What is concerning is it is the police Association who are calling for the changes when all of the people involved have not been put before the Supreme Court .
What we talking about is the police role who is to investigate crime that could affect evidence in court , it is the crown law office job to prosucute .
This could be very dangerous which may affect the Evidence Act or the way evidence is given
One the concerns that I comes out this I watch TV progams like Police 10/7 and crime watch these have used video survillance to help catch criminals so should the debate be slowed down and legislation not rushed .
Or should video surviellance being going out with reallity TV .
I believe a not a information has been given out to have proper balanced debate on this issue as the Supreme Court has surpressed information on this and right so to give the others a fair hearing but i do not believe we getting fair and affective representation and is the democtatic procedure really working .
The next debate will be that maori and low income will have to go to court to get Equity .
The police did handle the young mam with Aspergers Syndrome in Chritchurch to well who was to alleged to be the light bulb looter so a look at police preformance
7/07/2011 4:04:40 p.m.
Once maturity strikes you, you’ll find stereo-typing is for children. Me te whakaaro nui.
3/05/2011 5:42:20 p.m.
Ricardo is right, there were - and are - idiots. But I wish that they were prosecuted to discourage some brighter trouble-makers from taking heart at the PC dithering.
That being said, I also agree with the other posters. This is our country, thanks. We are of course interested to hear what you have to say, but we will decide.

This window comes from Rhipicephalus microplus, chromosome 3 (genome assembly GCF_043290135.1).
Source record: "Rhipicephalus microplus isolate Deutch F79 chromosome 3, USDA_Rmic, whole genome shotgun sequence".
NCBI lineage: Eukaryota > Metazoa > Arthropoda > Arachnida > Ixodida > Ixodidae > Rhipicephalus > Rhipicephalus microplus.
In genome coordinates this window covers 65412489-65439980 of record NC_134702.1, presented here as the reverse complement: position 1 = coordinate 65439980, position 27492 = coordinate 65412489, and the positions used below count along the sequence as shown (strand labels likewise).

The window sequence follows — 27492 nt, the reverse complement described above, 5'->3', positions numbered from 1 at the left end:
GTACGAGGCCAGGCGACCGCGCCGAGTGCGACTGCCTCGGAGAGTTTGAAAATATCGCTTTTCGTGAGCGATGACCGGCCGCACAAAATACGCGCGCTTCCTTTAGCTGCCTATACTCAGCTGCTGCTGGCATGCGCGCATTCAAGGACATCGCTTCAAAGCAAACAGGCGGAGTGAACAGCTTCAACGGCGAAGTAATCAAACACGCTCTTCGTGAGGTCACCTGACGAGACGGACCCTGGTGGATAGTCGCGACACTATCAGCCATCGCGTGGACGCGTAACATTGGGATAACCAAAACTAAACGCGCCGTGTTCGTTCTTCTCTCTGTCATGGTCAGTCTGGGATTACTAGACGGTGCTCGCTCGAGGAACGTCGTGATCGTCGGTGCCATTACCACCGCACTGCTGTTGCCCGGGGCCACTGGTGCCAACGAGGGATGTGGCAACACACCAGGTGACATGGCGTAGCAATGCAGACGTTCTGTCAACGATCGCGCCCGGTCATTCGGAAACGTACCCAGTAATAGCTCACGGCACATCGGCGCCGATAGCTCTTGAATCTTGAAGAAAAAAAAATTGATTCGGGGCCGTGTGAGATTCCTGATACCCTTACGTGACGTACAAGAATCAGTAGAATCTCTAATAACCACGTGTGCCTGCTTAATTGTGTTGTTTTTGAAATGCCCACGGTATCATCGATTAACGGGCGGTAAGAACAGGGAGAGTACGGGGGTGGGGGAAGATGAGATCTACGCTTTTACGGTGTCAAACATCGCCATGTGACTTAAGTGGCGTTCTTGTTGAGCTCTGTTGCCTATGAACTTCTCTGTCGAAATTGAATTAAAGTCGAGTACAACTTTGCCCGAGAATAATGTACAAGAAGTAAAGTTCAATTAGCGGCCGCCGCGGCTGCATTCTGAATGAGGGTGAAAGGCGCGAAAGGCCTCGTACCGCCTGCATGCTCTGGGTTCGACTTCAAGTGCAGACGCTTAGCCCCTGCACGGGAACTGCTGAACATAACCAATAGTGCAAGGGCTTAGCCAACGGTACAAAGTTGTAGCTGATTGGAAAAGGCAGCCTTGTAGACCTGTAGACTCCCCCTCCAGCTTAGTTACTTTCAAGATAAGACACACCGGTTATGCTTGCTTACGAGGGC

3/05/2011 3:30:06 p.m.
They were idiots, not terrorists, a subtle difference the Americans don't or won't understand.
3/05/2011 12:10:37 p.m.
Miss Marple wrote:
The last thing we want is the US dictating to us with its bullying tactics.
Look at the state of the countries where they have intervened before!
If they had a humane foreign policy they wouldn't have so enemies in the world,
and terrorists would not be a target for terrorists.
How about they turn their armaments into scrap and send their army to work creating community gardens for their poor - about 40% of their population, I believe.
Beware if a Brash-Key partnership is returned at the next election!
There will be nuke warships in our ports galore by lunch-time.
3/05/2011 11:29:21 a.m.
Get Your Hands Off America, please wrote:
Can we please stop letting the world police tell us what to do, I thought we had democracy here but now we bend over for any request the American Agenda throws at us.
How about we ban lobbyists and special interest groups national and international from getting their way with OUR government. It's about time our politicians stood up for us, their constituents.
OUR government should tell the truth and grow a backbone finally as there's none to be seen in the current one.
3/05/2011 10:12:21 a.m.
Well NZ doesn't have terrorist problems like the USA or England or Germany or Russia, we are a country so far from the wars of others that it really has nothing to do with us, yet the super powers of the world keep forcing our Government to send our troops into battle with a "I'll scratch your back if you scratch mine" sort of feel to it. NZ is the safest place on the planet and I reckon even terrorist come here for a break from the wars. In fact people from war ravaged countries like Afgans and Iraqies have come here to escape the wars and live a free and peaceful life. Ok so there was the attack on the Rainbow Warrior by the French but that was nearly 25 years ago and now France is one of the good guys so in reality, besides a healthy rivalry with our good mates in Australia...We have no enemies, so why are we fighting wars?